The photos on this page were taken on December 11 following an early season snowstorm. It doesn’t typically snow in central North Carolina until January or February. This storm came early and left over a foot of snow in some areas.
The spider in the photos is a marbled orb weaver (Araneus marmoreus). Spiders can and do produce a type of antifreeze and they can survive cold while living in the leaf liter, crevices in trees or rocks, or even in the space between the snow and the ground, but this one seems to have been caught out in the cold.
I wouldn’t have expected to see this spider after a hard freeze, which had already occurred prior to the snow, but there it was. Orb weavers tend to die during the first hard frost. As I walked the path next to our Farmyard here at the museum, I noticed Ranger Martha kneeling at the edge of the path where recently plowed snow had been piled. She was watching the spider slowly crawl along. The spider must have been living in a warm microclimatic location in order for it to be active this late in the season. I took some photos.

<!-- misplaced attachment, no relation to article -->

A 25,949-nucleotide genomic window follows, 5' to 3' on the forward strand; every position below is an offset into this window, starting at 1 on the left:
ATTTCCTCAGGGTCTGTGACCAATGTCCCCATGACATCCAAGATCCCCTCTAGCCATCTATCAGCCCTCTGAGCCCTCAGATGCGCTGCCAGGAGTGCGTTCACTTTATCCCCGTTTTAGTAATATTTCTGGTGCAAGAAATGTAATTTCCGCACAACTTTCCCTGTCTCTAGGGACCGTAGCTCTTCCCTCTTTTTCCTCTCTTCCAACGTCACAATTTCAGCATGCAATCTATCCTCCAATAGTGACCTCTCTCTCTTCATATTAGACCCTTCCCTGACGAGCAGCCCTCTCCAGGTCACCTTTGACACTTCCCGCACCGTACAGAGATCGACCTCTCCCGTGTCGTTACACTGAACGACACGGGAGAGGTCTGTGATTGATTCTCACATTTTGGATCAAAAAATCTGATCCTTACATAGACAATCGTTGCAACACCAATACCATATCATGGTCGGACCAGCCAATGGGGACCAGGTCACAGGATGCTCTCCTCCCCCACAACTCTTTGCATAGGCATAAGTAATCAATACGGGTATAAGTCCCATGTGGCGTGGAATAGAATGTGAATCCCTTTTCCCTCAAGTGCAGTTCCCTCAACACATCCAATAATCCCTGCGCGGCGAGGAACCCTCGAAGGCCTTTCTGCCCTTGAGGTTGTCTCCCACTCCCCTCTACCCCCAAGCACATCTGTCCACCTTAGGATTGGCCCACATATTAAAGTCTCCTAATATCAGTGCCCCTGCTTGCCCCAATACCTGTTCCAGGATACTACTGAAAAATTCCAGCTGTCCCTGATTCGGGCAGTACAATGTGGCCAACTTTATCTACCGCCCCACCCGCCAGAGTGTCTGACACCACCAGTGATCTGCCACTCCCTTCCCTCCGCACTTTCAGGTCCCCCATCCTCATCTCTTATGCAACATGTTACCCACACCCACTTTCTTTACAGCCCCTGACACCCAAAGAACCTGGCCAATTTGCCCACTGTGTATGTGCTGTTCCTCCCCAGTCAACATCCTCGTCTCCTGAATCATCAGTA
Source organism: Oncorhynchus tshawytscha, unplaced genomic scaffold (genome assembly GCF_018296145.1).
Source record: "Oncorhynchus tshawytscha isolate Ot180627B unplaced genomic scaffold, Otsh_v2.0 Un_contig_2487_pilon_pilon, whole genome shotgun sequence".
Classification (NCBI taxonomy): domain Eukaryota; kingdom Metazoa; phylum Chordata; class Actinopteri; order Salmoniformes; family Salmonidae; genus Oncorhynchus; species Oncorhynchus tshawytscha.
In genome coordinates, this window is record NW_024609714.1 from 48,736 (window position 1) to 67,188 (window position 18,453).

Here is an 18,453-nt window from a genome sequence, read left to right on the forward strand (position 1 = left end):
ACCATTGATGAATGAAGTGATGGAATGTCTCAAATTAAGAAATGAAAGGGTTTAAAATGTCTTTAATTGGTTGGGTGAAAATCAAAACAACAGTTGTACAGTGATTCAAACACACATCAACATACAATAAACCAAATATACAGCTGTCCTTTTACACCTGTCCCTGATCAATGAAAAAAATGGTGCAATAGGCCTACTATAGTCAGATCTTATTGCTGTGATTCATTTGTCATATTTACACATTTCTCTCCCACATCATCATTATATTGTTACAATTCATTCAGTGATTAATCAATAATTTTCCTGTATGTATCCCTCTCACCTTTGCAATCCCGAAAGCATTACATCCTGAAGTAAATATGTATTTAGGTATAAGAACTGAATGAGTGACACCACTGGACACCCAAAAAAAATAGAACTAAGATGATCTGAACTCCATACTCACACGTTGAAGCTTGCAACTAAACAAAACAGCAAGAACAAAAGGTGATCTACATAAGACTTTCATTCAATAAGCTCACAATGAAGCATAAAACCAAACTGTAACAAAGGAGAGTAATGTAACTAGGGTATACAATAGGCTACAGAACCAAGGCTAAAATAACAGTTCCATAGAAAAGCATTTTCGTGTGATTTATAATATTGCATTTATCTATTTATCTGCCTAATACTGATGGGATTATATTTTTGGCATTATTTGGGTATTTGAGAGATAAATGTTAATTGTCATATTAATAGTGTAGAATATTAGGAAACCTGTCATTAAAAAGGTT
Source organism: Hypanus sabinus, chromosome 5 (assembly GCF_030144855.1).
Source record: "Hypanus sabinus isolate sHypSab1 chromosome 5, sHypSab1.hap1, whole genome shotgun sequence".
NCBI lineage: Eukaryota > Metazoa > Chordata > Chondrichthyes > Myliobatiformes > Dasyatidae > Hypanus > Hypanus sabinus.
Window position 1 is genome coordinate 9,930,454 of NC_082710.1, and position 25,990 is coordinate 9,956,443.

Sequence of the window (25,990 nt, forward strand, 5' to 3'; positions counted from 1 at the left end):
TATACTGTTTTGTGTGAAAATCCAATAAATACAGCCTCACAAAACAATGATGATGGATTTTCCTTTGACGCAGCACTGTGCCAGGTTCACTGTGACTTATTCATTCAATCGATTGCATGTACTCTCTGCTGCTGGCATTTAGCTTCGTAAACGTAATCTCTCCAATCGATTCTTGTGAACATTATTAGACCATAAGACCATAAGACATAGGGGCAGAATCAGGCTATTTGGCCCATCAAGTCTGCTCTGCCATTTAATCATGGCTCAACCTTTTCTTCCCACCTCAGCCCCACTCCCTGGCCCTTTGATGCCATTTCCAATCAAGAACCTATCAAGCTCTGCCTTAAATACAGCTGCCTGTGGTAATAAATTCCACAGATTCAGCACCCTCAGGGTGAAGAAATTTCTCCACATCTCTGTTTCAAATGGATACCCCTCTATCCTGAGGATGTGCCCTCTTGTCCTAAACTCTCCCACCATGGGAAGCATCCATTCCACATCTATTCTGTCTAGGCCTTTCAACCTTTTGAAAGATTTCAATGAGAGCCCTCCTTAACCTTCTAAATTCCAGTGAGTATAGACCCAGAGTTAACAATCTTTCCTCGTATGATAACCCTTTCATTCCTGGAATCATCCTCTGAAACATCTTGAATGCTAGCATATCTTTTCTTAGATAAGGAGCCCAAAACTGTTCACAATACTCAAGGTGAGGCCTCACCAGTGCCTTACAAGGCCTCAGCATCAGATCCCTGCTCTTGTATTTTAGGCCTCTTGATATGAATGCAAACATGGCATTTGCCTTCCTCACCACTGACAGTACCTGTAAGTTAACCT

The spider was unmistakable with its bright orange abdomen and banded legs, but it looked small for a marbled orb weaver. It’s abdomen was shrunken to nearly half its normal size. It should look like a well inflated balloon. The spider had apparently just laid eggs.
I placed the spider on a branch to the side of the path and left. The next time I passed this location, it was gone.
A heavy fragrance was wafting in on the cold moist air on the west side of the museum’s Gateway Park. The smell emanated from thousands of tiny bell-shaped flowers of thorny olive (Elaeagnus pungens) a winter blooming shrub or vine. It’s a powerful smell.
Thorny olive is a relative of autumn olive. It blooms in late fall and winter and bears fruit in late winter to spring. It tends to climb and overtake nearby trees and shrubs as it grows. Autumn olive blooms in spring and fruits in summer. It maintains a shrubby attitude. It will, though, take over the entire forest understory if not controlled.
The smell of thorny olive, which is more potent than its relative autumn olive, is very pleasant, according to some. It’s a bit much for my liking.